Where do you and your gang hang out after the final curtain falls?
Local Republic is my favorite Gwinnett restaurant. On a two-show Saturday, the band often makes reservations and heads over after the matinee curtain comes down — we literally “break bread together.” After the show, Universal Joint is a great place to have a beer and a late-night snack with other cast members or patrons.
You’ve produced and developed amazing musicals/shows at Aurora Theatre. What is your proudest production — then, now or in the works, and why?
That’s like asking, “Who is your favorite child?” It’s impossible to answer! I always say I like the show that I am currently working. I have had many highlights in Aurora Theatre’s history!
Why is it so important to keep arts in our schools?
The arts help us make connections, empathize and create. I want every child who walks in our theater to feel empowered to create because I know we are most productive when we use both sides of our brain – when we are both creative and analytical. At Aurora Theatre, we are creating future arts leaders who can problem-solve, collaborate and innovate, who have greater academic achievement, reflect social and emotional development, and who demonstrate greater civic engagement. These are the critical skills young Americans need to compete in a global economy – and how we believe we can change the world.
Besides Aurora Theatre, where are some other Atlanta venues you like to visit for shows and concerts?
I am so proud to live in the same city as the Tony Award-winning Alliance Theatre — I try not to miss a show there. The fact that the Alliance is led by artistic director Susan Booth is even more exciting. There are very few female artistic directors of major regional theaters in the country, and Atlanta is fortunate enough to be one of those cities. I see first-hand what a strong female leader brings to this region: collaboration, mentorship and new works from brilliant writers who are both nationally recognized and also cultivate great “home grown” works. City Winery is my new obsession: the restaurant, the bands and the overall vibe are great. I love the work that Ballethnic and Dance Canvas are doing to nurture a new generation of dancers and choreographers. Of course, I go to the Fox Theatre a few times a year to see touring Broadway shows.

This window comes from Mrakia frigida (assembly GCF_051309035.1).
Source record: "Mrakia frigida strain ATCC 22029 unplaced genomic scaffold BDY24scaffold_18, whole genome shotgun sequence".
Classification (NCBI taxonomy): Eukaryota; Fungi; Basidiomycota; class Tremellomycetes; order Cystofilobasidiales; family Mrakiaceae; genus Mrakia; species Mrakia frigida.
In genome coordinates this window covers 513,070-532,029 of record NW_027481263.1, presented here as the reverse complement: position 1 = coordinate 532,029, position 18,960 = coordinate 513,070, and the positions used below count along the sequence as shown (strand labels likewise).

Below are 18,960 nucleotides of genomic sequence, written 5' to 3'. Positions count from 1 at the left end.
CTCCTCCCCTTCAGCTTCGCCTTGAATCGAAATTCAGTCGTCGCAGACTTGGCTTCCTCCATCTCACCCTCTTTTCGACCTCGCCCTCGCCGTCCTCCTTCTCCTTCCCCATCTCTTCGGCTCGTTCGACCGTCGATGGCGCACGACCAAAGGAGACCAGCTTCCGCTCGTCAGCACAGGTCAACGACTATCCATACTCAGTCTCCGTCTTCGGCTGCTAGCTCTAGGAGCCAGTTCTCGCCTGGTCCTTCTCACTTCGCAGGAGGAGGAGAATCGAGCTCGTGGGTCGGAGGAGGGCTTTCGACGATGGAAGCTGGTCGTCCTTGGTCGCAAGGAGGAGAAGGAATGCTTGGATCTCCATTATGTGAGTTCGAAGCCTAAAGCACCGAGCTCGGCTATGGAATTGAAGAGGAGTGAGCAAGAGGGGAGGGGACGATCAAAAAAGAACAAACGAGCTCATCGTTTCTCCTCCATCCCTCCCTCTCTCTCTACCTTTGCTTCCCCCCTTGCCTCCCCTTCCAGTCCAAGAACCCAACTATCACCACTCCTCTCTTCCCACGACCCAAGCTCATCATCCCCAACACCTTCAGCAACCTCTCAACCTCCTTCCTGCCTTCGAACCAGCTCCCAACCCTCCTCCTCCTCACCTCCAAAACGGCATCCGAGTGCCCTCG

What’s the biggest faux pas that audiences commit: using cellphones, talking, munching on snacks, arriving/leaving late, wearing jeans, fill-in-the-blank?
Leaving early is a pet peeve — I wish all patrons would stay until the last bow to acknowledge the actors. And please, don’t use your cellphone while the actors are on stage!
What’s the best piece of advice you’ve ever been given?
“There is nothing you cannot do.” My mom reinforced that in me every day of my life. It made me fierce. We, as women, are often afraid to be all that we can be. We are afraid to speak up. We are afraid to fail. We are afraid to lead. But my mother thought I was a shining star. She never discouraged me from speaking up, both for myself and for others.
What three things can you not live without, excluding friends, family and faith?
My piano, a bourbon on the rocks with a piece of dark chocolate, and my iPad.
A huge thanks to Ann-Carol Pence for letting us peek behind the curtain of her life. And as always, a shoutout to photographer extraordinaire CatMax Photography.